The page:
For the last year, the Securities and Exchange Commission has been seen as a revolving door as a way to get a cozy job at a private firm. Examples include such names as the former SEC chairman Jay Clayton joining the private equity conglomerate Apollo Global Management while also taking an advisory role at River Asset Management to help oversee their new digital asset fund. The former SEC director who led the action against Ripple, Simpson Thacher, is now a part of the law firm that is working closely with Ethereum.
There has been an additional turnaround at the SEC this week, with the commissioning announcing last night that Alex Oh would resign as their enforcement director, only a mear six days after starting the job. For now, we have to wait to see if Oh’s short stint at the SEC will help her land a new job on Wall Street.
In a twist, the reason why she resigned was due to “a development [which] arose this week in one of the cases on which I worked while still in private law practice”. In Oh’s prior careers she was a corporate lawyer who represented ExxonMobil in a highly publicized case, where ExxonMobil was accused of hiring private security in Indonesia who actually killed and tortured local villagers. Conflict arose in this trial when the lawyers for the villagers questioned a senior lawyer at ExxonMobil and he was reportedly unresponsive to the questions, making sure to draw the answers out for as long as possible.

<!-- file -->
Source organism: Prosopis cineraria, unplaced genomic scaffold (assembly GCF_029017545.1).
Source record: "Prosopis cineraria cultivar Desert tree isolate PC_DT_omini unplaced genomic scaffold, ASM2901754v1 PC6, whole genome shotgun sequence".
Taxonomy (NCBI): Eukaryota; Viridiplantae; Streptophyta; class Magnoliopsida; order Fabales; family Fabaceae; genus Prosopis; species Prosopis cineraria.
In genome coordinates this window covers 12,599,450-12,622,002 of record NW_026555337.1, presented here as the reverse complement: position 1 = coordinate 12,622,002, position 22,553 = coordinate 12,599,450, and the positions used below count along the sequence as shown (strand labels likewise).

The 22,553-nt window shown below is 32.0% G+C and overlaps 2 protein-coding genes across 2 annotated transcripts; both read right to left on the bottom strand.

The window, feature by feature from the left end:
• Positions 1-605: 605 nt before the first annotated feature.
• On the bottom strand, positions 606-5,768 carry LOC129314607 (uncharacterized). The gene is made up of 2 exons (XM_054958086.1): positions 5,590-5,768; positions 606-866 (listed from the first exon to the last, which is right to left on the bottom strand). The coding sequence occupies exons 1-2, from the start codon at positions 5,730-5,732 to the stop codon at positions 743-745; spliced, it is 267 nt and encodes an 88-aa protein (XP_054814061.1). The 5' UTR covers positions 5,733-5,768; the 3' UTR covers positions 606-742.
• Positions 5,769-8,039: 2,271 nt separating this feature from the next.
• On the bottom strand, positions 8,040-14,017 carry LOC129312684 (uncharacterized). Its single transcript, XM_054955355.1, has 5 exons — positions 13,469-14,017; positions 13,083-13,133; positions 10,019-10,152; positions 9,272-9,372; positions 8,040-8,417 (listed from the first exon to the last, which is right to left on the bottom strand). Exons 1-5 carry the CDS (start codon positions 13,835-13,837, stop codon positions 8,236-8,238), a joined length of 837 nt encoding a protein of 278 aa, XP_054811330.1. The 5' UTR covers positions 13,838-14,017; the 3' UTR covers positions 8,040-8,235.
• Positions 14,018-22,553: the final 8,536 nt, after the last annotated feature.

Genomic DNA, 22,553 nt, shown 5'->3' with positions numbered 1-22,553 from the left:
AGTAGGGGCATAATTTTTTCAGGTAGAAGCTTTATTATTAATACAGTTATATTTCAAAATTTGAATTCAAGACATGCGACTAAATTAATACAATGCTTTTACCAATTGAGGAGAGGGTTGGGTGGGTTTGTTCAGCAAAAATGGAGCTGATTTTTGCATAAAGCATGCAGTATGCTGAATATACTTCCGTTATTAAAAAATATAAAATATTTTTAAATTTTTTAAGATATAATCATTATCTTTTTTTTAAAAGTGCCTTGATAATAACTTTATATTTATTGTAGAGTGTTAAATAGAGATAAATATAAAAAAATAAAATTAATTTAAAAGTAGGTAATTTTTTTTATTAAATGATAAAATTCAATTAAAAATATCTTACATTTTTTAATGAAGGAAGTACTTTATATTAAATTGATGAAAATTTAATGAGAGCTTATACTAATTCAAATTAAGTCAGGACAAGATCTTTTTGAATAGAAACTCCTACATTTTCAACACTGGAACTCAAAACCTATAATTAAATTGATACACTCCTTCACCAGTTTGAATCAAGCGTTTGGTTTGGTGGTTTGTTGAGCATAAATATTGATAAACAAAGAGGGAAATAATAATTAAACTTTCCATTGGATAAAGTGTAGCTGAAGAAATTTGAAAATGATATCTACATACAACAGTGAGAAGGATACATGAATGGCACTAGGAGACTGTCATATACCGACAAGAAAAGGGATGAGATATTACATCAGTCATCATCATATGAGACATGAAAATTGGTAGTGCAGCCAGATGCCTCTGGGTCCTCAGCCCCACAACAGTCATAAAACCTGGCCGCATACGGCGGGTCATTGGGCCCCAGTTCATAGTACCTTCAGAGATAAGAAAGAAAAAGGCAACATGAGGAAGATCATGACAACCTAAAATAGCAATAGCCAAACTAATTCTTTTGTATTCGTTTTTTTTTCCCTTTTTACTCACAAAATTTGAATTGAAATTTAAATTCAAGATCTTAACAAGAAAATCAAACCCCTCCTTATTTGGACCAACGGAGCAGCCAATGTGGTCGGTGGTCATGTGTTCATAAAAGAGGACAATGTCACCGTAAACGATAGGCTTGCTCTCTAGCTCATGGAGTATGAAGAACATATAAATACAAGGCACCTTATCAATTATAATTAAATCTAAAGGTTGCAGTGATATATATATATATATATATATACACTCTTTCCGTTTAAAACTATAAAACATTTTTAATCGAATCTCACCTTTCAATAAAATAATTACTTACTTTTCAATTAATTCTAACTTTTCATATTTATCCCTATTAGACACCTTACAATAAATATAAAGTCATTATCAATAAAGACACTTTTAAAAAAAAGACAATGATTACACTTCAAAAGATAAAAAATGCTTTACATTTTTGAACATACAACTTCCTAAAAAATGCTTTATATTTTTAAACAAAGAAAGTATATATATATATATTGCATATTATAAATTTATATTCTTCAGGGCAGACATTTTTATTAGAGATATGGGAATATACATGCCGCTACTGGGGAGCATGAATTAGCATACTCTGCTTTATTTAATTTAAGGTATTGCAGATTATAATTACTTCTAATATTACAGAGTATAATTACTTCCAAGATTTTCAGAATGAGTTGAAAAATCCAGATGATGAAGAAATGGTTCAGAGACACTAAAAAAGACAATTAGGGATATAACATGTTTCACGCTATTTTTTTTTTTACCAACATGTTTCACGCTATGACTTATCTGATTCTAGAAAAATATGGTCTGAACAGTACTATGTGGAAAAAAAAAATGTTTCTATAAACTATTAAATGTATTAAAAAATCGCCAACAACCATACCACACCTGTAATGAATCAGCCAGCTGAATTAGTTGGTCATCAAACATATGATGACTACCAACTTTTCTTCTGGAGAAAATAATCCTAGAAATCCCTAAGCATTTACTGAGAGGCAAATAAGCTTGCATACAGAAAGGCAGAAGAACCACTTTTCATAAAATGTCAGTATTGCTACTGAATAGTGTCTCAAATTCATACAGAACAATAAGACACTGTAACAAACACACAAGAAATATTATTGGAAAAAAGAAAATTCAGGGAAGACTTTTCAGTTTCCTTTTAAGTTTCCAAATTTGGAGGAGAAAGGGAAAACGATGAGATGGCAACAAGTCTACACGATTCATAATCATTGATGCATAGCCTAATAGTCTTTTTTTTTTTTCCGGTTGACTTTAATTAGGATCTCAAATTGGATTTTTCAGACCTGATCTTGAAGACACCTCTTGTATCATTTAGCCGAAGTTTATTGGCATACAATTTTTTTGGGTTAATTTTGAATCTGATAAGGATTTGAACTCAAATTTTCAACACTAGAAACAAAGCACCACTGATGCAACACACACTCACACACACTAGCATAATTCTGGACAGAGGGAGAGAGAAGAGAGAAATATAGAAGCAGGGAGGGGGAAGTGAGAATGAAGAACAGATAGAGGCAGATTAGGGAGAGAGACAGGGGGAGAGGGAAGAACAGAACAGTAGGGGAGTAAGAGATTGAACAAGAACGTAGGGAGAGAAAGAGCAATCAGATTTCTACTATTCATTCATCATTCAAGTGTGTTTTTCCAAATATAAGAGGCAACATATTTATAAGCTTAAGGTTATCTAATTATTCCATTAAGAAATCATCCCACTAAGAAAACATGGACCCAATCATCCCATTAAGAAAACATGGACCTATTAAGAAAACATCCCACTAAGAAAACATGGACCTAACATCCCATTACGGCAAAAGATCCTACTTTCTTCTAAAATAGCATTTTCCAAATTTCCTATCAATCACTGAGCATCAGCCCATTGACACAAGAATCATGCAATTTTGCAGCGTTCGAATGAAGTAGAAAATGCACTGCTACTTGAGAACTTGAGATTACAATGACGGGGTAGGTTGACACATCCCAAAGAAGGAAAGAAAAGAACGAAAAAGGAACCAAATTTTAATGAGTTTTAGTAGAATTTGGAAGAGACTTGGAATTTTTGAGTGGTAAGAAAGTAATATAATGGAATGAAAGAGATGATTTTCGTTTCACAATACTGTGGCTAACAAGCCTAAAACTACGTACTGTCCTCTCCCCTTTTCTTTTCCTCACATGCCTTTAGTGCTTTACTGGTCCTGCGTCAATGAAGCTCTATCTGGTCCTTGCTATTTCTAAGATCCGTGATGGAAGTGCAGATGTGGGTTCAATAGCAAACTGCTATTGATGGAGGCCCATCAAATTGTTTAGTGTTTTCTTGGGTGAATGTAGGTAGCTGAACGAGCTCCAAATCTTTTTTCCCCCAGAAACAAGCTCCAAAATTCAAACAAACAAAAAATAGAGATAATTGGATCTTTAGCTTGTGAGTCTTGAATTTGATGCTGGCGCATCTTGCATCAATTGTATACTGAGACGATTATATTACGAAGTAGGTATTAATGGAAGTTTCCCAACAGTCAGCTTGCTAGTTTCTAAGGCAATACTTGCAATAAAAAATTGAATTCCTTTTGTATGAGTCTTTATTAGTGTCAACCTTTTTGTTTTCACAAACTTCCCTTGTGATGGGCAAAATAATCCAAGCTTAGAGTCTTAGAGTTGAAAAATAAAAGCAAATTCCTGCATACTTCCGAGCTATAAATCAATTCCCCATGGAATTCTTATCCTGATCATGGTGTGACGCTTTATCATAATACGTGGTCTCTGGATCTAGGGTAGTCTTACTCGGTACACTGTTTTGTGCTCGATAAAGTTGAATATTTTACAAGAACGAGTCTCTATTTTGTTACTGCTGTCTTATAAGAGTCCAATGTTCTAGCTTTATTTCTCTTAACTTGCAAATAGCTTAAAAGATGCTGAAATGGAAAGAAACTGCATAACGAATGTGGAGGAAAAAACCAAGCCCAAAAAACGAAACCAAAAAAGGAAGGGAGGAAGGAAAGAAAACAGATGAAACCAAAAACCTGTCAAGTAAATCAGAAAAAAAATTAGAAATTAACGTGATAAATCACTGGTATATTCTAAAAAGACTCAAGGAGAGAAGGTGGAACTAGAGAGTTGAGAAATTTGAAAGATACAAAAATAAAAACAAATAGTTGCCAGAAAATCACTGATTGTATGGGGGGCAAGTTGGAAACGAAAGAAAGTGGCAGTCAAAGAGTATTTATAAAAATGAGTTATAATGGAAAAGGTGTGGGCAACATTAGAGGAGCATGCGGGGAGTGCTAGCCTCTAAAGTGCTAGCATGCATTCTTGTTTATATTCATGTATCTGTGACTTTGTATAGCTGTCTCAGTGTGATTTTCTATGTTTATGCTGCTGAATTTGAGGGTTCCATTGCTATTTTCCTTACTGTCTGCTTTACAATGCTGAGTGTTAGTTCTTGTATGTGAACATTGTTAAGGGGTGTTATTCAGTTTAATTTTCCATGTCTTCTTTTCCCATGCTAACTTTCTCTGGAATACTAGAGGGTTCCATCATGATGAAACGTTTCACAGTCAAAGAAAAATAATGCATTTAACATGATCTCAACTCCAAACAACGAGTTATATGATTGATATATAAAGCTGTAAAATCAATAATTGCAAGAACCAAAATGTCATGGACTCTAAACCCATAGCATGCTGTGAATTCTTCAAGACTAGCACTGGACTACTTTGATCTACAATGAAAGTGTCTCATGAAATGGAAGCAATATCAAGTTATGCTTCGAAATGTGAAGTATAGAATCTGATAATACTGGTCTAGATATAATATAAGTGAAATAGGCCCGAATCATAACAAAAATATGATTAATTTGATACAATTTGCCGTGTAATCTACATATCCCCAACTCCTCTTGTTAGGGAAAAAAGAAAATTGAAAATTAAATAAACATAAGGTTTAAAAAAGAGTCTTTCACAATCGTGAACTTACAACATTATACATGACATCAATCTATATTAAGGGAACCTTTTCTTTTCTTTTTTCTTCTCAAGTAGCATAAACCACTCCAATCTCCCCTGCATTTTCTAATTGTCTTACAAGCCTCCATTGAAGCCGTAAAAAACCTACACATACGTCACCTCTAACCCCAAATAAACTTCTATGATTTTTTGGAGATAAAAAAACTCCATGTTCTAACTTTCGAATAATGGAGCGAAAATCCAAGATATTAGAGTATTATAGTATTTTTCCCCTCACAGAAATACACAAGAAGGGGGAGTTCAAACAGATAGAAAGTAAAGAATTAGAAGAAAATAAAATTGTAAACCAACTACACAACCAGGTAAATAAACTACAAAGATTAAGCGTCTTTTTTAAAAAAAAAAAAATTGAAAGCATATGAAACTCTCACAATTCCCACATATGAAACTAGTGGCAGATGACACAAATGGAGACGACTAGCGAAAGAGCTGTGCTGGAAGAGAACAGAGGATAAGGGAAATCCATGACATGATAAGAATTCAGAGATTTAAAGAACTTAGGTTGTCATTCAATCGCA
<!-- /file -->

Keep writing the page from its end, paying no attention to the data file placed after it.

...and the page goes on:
A judge on Monday ruled in favour of the lawyers for the villagers ordering the ExxonMobil lawyer to provide direct answers. The judge then said that he might punish Oh for alleging without evidence that the lawyers for the villagers were disrespectful and unhinged.
Information for this briefing was found via Sedar and Refinitiv. The author has no securities or affiliations related to this organization. Not a recommendation to buy or sell. Always do additional research and consult a professional before purchasing a security. The author holds no licenses.